Can’t find any exit polls yet so this feature segment from last night’s “Hannity” will have to tide you over. Watching this, I’m struck by how serendipitous it is for conservatives that the man of the hour is a mild-mannered accountant who’s bad on TV. The left is dying to demagogue this guy as some sort of terrifying tea-party boogeyman, but … he’s just horribly miscast. He’s the opposite of scary. And his awkwardness, which only seems starker with the Thompsons flanking him, makes him seem that much more “authentic” and populist. More from Dave Weigel:

It all led up to a political speech that was notable largely for its meekness. As Hoffman shifted his weight from side to side and glanced down at his notes, he tossed out only two pieces of red meat — an attack on House Speaker Nancy Pelosi (D-Calif.) and a promise not to let government “take over health care.”…

At the same time, Hoffman’s mellow nature, and his ability to avoid committing to specific conservative policies, have been the cause of amusement in the press corps and in the candidate’s own campaign. In a mid-October interview with TWI, Hoffman had strayed from the dogmatic conservative response to the stimulus–opposing it outright–and mulled over redirecting more stimulus funding to infrastructure and “job credits.” He gave the same response to another reporter. And another reporter told TWI that interview footage of Hoffman was so bland that it wasn’t worth using. After the Watertown rally, Sandy Caligoire, a Hoffman spokesman, argued that Hoffman’s lack of charisma had become a boon to the campaign.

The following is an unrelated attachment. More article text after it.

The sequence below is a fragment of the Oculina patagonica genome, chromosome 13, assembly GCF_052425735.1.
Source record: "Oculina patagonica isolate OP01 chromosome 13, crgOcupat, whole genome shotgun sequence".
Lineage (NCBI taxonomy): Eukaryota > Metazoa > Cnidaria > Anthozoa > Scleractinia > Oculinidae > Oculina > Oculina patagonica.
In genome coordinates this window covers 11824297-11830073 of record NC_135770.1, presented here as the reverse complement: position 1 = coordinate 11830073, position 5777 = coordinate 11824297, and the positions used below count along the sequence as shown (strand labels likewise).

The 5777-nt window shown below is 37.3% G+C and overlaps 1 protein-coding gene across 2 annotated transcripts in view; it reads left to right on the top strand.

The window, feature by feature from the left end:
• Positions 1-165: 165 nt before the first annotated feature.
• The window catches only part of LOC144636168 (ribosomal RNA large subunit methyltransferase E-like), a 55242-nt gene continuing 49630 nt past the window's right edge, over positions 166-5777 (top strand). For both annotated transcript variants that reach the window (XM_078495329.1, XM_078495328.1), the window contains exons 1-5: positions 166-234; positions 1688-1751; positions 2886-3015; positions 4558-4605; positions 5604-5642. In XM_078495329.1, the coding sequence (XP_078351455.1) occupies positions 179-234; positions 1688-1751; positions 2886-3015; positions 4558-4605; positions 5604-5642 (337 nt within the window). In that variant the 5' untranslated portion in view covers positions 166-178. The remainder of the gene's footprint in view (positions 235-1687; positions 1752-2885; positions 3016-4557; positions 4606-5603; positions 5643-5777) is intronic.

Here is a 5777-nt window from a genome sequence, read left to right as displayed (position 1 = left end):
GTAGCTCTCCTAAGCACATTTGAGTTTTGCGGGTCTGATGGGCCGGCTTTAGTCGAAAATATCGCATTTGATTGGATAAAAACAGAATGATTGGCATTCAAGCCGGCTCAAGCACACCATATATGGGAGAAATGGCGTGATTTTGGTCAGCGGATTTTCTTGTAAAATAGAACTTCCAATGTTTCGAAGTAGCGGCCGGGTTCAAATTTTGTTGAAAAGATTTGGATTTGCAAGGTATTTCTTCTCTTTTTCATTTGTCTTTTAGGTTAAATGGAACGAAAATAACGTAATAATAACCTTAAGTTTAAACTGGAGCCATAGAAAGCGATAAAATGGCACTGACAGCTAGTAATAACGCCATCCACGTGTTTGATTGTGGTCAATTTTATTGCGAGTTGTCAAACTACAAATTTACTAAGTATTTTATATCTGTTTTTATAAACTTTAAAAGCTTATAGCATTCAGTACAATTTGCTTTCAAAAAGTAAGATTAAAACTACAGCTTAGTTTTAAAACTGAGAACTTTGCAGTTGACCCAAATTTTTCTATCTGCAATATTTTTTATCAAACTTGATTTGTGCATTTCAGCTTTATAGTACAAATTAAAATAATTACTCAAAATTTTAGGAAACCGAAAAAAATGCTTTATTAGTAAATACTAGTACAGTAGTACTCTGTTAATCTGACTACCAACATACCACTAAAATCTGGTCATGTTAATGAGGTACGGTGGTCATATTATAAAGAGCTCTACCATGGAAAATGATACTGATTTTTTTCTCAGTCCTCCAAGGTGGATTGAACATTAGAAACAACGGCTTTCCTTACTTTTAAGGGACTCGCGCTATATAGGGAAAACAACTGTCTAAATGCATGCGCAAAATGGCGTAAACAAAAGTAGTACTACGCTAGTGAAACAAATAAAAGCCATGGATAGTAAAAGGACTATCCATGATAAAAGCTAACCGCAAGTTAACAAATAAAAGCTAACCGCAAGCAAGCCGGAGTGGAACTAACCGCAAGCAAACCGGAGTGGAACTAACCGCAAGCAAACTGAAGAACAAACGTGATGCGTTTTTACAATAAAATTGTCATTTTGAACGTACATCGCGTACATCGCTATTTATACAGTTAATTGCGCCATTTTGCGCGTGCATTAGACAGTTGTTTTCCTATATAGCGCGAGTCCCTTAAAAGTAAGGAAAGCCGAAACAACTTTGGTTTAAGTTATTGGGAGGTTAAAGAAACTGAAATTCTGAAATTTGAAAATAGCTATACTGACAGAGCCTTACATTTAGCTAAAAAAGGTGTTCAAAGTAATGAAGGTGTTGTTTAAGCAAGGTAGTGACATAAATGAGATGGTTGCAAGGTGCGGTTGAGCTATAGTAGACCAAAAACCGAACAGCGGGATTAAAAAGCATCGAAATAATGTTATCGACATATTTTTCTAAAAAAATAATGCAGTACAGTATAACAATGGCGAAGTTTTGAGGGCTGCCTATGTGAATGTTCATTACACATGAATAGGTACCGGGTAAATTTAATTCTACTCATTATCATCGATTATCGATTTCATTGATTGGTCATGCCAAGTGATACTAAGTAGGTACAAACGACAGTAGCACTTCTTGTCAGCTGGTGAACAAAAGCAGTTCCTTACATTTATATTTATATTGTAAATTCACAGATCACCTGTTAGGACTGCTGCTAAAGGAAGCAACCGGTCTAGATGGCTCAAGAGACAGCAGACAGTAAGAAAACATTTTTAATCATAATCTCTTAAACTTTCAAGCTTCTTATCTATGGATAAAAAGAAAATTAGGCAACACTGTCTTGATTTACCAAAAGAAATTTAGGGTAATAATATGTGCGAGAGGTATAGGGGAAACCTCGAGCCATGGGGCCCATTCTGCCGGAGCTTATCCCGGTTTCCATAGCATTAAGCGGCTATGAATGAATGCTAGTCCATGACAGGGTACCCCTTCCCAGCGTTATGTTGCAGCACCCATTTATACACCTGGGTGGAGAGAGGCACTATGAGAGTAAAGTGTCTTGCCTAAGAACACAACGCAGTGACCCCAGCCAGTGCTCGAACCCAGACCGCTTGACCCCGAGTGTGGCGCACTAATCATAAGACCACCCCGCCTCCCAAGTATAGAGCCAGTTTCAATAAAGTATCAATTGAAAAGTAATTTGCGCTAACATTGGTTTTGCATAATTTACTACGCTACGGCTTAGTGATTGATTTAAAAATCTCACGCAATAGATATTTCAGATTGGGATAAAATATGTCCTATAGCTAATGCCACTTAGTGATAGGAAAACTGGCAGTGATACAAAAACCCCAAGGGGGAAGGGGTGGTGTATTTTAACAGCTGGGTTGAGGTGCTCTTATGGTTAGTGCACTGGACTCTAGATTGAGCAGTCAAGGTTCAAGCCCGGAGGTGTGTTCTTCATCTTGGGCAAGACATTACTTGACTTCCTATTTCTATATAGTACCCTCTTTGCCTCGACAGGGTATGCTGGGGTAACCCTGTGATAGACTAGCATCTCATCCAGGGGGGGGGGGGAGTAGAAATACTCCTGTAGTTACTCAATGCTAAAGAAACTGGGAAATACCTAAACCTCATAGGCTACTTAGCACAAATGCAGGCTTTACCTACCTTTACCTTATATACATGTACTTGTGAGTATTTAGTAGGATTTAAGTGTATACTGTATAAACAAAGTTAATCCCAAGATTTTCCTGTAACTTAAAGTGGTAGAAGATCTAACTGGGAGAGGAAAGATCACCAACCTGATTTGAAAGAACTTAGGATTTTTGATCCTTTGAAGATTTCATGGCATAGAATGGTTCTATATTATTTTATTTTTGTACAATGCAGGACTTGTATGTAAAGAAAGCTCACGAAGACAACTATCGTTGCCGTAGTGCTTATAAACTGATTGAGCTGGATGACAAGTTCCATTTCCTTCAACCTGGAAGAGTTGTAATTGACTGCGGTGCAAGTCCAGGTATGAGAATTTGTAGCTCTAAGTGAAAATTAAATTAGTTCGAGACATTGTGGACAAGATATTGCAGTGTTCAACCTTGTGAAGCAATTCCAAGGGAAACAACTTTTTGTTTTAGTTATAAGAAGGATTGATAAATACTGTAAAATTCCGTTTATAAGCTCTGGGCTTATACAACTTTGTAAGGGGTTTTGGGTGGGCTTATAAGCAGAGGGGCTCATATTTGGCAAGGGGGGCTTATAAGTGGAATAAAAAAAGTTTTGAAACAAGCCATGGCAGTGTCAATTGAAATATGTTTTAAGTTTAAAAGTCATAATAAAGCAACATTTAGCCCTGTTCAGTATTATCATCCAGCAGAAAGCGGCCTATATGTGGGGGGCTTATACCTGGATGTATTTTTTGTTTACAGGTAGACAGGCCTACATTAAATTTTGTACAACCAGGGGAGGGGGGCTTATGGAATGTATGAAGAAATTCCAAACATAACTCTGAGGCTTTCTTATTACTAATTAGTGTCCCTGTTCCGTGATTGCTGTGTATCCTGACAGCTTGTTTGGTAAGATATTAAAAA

“People look at Obama and they see how a slick politician can turn on them,” said Caligoire. “Doug’s a regular guy. He’s gotten better as the campaign’s gone on, but he’s a regular guy, and I think that appeals to people.”…

Later in the day, Hoffman fielded another question about Limbaugh from Jude Seymour of the Watertown Daily Times. Asked whether he agreed with Limbaugh’s remarks that Scozzafava had committed “beastiality” by “screwing every RINO (Republican in Name Only),” Hoffman was taken aback. “I’d have to talk with him first,” he said. “I don’t know–that’s Rush Limbaugh. I have no comment to that.” Conservative reporters immediately chastised Seymour for asking the question.

Follow the link for details about how many Beck supporters are apparently on the ground up there right now. Hoffman’s interesting in that regard, too: There’s certainly some overlap between right-wing libertarians who follow Beck and Reagan Republicans who follow Hannity, but the media, at least, seems to be plugging Hoffman into the first category even though he fits both. I wonder why. Exit optimism: As of this moment, he’s north of 80 percent on InTrade as a favorite to win.